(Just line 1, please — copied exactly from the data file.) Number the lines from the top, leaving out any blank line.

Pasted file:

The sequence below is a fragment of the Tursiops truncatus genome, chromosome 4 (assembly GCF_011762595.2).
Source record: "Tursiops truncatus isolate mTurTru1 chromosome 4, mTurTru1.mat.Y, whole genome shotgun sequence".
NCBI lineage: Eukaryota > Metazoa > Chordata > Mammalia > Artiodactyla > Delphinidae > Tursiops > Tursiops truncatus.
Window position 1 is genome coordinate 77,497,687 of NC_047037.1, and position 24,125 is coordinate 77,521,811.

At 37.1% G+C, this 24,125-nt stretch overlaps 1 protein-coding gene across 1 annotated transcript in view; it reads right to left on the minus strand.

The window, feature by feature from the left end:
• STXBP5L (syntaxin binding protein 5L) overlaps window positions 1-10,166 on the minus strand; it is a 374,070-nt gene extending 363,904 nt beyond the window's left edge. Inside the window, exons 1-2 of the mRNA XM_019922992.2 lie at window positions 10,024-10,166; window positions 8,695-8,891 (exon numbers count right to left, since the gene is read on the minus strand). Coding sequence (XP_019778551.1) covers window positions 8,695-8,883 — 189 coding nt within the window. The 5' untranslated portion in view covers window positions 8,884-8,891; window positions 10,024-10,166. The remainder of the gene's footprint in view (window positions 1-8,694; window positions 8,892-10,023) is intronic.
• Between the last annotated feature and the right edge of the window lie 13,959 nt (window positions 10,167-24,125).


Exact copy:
The sequence below is a fragment of the Tursiops truncatus genome, chromosome 4 (assembly GCF_011762595.2).